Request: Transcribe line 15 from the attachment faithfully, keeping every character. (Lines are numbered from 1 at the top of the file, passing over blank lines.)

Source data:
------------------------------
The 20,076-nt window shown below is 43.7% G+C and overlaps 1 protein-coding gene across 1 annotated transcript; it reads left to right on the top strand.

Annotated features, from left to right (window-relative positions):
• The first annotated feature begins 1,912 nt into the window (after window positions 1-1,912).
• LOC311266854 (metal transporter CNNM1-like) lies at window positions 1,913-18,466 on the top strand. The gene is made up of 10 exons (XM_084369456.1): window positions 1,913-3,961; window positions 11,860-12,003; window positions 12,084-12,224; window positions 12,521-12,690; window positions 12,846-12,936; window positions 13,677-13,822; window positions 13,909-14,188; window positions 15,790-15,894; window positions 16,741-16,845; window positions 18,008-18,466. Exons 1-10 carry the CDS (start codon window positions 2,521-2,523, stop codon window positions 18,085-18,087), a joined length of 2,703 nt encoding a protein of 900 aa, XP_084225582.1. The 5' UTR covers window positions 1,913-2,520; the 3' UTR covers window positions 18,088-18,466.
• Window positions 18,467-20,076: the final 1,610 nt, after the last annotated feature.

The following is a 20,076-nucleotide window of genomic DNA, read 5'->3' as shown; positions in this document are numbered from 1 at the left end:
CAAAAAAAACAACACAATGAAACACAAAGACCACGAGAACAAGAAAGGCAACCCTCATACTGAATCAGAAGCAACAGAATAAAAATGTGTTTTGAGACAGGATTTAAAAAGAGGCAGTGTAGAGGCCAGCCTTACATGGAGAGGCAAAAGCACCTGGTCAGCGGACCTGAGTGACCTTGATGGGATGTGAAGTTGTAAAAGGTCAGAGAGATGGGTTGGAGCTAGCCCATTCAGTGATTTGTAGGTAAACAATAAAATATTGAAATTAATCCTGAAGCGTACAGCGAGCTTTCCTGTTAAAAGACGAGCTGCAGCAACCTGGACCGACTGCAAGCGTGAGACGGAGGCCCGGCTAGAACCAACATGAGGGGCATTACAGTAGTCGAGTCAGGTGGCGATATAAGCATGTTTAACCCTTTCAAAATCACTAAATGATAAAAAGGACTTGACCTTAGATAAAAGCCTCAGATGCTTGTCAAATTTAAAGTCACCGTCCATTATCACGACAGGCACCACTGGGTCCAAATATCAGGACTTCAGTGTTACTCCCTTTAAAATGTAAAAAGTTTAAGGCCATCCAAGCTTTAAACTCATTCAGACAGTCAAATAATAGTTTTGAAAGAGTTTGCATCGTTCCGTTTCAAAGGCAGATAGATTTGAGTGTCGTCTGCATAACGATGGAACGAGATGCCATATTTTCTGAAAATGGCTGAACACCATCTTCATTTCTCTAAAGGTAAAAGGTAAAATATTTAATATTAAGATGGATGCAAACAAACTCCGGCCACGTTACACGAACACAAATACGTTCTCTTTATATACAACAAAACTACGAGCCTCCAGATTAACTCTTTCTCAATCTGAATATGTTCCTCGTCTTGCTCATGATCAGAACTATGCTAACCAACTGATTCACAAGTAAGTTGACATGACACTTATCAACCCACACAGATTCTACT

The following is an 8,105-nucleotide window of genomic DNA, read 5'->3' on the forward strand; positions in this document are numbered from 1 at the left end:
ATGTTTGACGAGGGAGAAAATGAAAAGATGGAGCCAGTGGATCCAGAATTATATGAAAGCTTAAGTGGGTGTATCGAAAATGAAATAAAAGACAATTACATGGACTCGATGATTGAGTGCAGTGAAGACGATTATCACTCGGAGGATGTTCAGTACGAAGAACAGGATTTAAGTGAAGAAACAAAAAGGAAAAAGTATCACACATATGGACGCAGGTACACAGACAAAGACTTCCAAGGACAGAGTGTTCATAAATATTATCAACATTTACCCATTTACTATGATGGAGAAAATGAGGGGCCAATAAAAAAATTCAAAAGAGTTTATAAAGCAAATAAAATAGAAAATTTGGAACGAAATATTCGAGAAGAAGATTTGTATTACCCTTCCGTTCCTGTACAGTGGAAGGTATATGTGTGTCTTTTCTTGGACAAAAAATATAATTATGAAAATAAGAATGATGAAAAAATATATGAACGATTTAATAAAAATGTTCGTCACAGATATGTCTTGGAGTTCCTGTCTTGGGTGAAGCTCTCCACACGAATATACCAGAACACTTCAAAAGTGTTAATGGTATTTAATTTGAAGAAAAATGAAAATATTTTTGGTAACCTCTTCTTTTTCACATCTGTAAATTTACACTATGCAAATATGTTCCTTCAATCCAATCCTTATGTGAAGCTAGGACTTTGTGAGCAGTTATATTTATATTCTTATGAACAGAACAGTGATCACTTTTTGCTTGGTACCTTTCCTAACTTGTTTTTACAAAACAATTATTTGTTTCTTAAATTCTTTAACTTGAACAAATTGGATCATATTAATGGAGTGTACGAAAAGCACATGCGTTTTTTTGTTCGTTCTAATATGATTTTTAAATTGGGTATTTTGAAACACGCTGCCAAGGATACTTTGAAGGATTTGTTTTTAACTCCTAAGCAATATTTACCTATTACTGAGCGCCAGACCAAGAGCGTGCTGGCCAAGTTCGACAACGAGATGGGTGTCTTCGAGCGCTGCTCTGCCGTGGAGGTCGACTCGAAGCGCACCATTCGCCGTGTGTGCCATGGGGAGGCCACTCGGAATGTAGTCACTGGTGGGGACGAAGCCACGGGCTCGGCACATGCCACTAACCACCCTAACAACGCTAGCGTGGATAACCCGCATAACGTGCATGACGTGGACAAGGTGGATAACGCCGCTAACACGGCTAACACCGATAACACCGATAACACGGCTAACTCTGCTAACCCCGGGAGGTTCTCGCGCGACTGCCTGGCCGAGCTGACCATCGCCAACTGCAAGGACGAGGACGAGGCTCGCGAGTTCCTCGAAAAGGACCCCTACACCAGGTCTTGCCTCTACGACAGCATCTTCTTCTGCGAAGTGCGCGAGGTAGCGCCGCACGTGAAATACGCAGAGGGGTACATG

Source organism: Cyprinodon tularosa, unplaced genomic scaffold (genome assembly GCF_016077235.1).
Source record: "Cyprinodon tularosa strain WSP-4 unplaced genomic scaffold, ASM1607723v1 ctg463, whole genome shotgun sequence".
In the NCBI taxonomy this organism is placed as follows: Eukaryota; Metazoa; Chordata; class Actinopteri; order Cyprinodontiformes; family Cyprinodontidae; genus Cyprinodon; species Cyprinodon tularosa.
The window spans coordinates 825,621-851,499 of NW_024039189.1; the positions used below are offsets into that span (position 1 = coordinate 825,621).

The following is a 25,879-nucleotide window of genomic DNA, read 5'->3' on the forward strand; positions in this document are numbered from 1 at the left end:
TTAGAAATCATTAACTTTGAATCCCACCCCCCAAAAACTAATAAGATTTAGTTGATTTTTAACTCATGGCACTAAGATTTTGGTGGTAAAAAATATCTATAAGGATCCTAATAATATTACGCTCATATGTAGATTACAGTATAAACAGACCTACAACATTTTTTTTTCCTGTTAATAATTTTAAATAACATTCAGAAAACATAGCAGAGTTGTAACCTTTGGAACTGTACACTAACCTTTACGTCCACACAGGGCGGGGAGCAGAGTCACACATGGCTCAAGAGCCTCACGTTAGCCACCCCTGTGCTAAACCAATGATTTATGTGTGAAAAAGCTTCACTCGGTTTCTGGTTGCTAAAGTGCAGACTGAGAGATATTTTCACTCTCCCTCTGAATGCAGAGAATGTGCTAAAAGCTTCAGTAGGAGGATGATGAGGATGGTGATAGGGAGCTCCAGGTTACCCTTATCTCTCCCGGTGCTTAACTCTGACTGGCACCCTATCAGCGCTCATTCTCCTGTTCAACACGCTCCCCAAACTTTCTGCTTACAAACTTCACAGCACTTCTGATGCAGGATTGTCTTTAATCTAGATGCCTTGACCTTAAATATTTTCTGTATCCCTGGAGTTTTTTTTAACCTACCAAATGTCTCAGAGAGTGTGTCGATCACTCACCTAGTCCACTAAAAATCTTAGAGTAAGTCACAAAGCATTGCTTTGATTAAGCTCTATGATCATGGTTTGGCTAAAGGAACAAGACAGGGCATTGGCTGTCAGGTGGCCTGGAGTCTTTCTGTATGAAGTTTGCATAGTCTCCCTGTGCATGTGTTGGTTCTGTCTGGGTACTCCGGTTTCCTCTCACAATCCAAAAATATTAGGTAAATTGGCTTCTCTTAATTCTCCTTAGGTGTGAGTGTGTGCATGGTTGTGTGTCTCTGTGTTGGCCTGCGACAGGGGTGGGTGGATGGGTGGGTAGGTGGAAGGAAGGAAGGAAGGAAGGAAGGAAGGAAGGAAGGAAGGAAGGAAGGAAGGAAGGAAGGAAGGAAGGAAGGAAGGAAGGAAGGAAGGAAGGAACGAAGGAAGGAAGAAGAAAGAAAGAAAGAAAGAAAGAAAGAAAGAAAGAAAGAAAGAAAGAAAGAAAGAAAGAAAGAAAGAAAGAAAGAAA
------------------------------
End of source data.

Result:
TTAGAAATCATTAACTTTGAATCCCACCCCCCAAAAACTAATAAGATTTAGTTGATTTTTAACTCATGGCACTAAGATTTTGGTGGTAAAAAATATCTATAAGGATCCTAATAATATTACGCTCATATGTAGATTACAGTATAAACAGACCTACAACATTTTTTTTTCCTGTTAATAATTTTAAATAACATTCAGAAAACATAGCAGAGTTGTAACCTTTGGAACTGTACACTAACCTTTACGTCCACACAGGGCGGGGAGCAGAGTCACACATGGCTCAAGAGCCTCACGTTAGCCACCCCTGTGCTAAACCAATGATTTATGTGTGAAAAAGCTTCACTCGGTTTCTGGTTGCTAAAGTGCAGACTGAGAGATATTTTCACTCTCCCTCTGAATGCAGAGAATGTGCTAAAAGCTTCAGTAGGAGGATGATGAGGATGGTGATAGGGAGCTCCAGGTTACCCTTATCTCTCCCGGTGCTTAACTCTGACTGGCACCCTATCAGCGCTCATTCTCCTGTTCAACACGCTCCCCAAACTTTCTGCTTACAAACTTCACAGCACTTCTGATGCAGGATTGTCTTTAATCTAGATGCCTTGACCTTAAATATTTTCTGTATCCCTGGAGTTTTTTTTAACCTACCAAATGTCTCAGAGAGTGTGTCGATCACTCACCTAGTCCACTAAAAATCTTAGAGTAAGTCACAAAGCATTGCTTTGATTAAGCTCTATGATCATGGTTTGGCTAAAGGAACAAGACAGGGCATTGGCTGTCAGGTGGCCTGGAGTCTTTCTGTATGAAGTTTGCATAGTCTCCCTGTGCATGTGTTGGTTCTGTCTGGGTACTCCGGTTTCCTCTCACAATCCAAAAATATTAGGTAAATTGGCTTCTCTTAATTCTCCTTAGGTGTGAGTGTGTGCATGGTTGTGTGTCTCTGTGTTGGCCTGCGACAGGGGTGGGTGGATGGGTGGGTAGGTGGAAGGAAGGAAGGAAGGAAGGAAGGAAGGAAGGAAGGAAGGAAGGAAGGAAGGAAGGAAGGAAGGAAGGAAGGAAGGAAGGAAGGAAGGAAGGAACGAAGGAAGGAAGAAGAAAGAAAGAAAGAAAGAAAGAAAGAAAGAAAGAAAGAAAGAAAGAAAGAAAGAAAGAAAGAAAGAAAGAAAGAAA